House & Garden | Diary of a Somebody

Ilse Crawford

There’s a whole new world opening up underneath the railway arches

Ilse Crawford

February 07 2011
Ilse Crawford

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The railway arches of Southwark in south-east London have always hosted intriguing goings-on, such as a boxing ring, a nightclub, a fringe theatre, and so on. Now a collection of the food specialists from nearby Borough Market are holding court from the arches on Maltby Street and Druid Street. So on Saturday morning, it’s down to buy bread from St John Bakery, sausages from Topolski, cheese from Neal’s Yard and an orange and polenta cake from Violet. There is a really good atmosphere of specialism – much more sympathetic than the tourist trap that Borough Market has become. It’s a different animal, of course, not a market as such. But it feels real and it’s only the ones who really care, so hardcore foodies congregate here.

Also in the arches, on Great Suffolk Street, a new gym is opening. Railway arches are a brilliant context for a gym. I hate them in basements – usually smelly, ugly, and over-lit – but locating one under brick vaults makes total sense. A swimming pool would be a perfect fit. It could be like the cisterns of Istanbul. I don’t see why being active is so often aesthetically challenged. Regular exercise would be so much more appealing if it was in a pleasurable environment. It’s why I’d often rather go for a run by the river or an early-morning walk. At least there’s something to look at.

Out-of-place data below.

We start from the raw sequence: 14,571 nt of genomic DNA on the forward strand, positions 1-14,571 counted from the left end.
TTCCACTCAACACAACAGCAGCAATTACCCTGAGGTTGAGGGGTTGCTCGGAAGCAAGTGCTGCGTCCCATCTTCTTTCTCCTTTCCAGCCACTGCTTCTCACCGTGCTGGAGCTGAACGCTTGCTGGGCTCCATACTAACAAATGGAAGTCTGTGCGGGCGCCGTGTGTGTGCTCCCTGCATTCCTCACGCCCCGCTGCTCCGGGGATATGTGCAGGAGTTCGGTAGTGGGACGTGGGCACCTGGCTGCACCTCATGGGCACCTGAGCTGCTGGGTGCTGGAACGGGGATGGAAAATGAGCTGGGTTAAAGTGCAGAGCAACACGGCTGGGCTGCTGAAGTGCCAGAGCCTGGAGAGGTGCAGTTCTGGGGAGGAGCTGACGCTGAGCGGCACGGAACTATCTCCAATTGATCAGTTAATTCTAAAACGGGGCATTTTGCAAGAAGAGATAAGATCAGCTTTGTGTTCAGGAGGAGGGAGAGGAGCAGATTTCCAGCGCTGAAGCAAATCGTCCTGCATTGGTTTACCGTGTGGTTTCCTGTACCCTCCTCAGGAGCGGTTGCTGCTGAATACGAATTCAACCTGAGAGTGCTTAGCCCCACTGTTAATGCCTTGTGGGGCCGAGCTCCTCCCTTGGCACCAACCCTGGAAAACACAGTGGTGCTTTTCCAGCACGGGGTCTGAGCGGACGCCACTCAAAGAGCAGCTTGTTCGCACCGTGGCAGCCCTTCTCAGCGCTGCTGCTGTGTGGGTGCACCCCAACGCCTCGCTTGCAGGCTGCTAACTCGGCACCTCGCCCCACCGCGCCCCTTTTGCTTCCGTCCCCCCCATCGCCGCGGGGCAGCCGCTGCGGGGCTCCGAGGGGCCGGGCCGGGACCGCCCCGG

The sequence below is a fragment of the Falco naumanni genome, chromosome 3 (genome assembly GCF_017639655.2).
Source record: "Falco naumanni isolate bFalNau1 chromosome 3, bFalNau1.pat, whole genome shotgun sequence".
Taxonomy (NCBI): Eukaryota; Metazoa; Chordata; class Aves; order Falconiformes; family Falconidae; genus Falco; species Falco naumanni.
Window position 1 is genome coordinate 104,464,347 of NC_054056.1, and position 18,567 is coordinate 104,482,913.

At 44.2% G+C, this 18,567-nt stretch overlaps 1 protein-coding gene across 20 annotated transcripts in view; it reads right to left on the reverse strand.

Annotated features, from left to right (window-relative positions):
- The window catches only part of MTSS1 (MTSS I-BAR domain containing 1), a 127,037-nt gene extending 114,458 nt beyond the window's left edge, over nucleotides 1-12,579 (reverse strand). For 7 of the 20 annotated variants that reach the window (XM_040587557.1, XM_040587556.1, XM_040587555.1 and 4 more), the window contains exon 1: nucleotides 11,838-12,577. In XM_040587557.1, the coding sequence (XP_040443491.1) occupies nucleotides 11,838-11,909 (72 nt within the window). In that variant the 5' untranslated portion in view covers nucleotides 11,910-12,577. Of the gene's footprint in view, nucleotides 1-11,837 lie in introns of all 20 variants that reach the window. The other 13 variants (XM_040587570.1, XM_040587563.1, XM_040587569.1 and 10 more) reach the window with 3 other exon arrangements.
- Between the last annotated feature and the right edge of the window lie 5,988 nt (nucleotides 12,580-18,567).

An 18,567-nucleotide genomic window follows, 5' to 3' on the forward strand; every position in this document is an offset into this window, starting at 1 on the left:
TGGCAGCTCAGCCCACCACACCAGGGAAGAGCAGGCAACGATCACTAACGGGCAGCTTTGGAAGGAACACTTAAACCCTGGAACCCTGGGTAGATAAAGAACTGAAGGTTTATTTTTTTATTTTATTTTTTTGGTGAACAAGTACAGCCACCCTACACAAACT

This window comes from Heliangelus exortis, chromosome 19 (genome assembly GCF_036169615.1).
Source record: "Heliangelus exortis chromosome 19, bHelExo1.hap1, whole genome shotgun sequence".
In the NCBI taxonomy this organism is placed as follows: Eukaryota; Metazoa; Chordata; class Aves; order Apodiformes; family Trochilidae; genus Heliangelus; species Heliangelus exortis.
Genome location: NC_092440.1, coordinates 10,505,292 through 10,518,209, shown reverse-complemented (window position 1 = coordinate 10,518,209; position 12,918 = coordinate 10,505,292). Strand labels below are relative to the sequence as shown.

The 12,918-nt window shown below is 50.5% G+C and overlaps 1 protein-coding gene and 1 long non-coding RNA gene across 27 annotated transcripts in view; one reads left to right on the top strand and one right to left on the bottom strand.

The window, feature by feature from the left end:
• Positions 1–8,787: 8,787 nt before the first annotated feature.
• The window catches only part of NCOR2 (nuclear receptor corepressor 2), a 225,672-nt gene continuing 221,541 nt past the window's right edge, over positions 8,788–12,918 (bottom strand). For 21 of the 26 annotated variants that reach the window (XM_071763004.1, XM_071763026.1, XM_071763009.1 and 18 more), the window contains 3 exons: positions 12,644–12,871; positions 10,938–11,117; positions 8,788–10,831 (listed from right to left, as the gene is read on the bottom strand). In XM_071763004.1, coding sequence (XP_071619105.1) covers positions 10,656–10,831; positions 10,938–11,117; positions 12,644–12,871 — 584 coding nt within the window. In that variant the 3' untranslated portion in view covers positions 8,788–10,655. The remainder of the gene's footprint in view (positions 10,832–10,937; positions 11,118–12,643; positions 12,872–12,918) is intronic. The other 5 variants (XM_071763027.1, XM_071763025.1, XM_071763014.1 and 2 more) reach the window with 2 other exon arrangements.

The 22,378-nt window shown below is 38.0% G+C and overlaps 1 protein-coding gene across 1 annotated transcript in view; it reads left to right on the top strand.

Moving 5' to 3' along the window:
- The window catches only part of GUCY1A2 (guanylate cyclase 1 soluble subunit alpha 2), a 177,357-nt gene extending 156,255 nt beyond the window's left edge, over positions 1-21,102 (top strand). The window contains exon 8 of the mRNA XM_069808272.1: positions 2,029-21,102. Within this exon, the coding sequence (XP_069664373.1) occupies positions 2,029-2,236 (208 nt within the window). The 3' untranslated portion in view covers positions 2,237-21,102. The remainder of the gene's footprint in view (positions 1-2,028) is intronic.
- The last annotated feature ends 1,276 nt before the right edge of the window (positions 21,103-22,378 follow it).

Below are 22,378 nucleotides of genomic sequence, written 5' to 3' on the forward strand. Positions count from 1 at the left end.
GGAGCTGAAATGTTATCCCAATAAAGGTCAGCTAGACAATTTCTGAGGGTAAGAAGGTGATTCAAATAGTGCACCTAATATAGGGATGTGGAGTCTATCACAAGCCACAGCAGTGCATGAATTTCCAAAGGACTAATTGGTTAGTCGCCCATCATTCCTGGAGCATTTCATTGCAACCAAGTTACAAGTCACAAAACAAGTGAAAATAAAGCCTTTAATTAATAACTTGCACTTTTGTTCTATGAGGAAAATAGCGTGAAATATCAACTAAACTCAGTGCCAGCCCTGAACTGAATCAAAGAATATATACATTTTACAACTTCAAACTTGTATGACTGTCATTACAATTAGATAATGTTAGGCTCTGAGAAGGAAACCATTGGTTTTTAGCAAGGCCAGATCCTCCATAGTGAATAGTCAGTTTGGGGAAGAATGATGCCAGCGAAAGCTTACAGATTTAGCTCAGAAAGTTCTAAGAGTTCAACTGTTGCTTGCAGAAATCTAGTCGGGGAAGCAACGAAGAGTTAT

The weekend news on the rise in breast cancer rates suggested lack of exercise as one cause. We need to be encouraged to embrace regular exercise inspired by real spaces we want to be in rather than the usual contract fit-outs.

But activity options are looking up. I met a couple of guys the other day who are opening up an upscale table tennis club in Holborn. Table tennis joints are a charismatic aspect of mid-town Manhattan but this would be the first of its kind in London. Somewhere to go and do something lively with friends, as opposed to the default of sitting around in a restaurant or bar, is a really great idea. Of course, whether or not you have a good evening could depend on whether you win, but some sneaky practice is always an option. And table tennis is rather democratic. It also gives the possibility of the double function, being able to be used for schoolkids in the morning, which is more than you can say for a bar.

Mind you, its hard to call any of the above “activity” after seeing the acrobats of Cirque du Soleil. I went with one of the backers to a performance last night and she was saying how they are the product of a global search for the most extraordinary acts. Many come from Mongolia. And many are ex-competition gymnasts. The beauty, litheness and agility of the performers are comparable with the movements of a wild animal and make me aware of just how earthbound our urban bodies have become.

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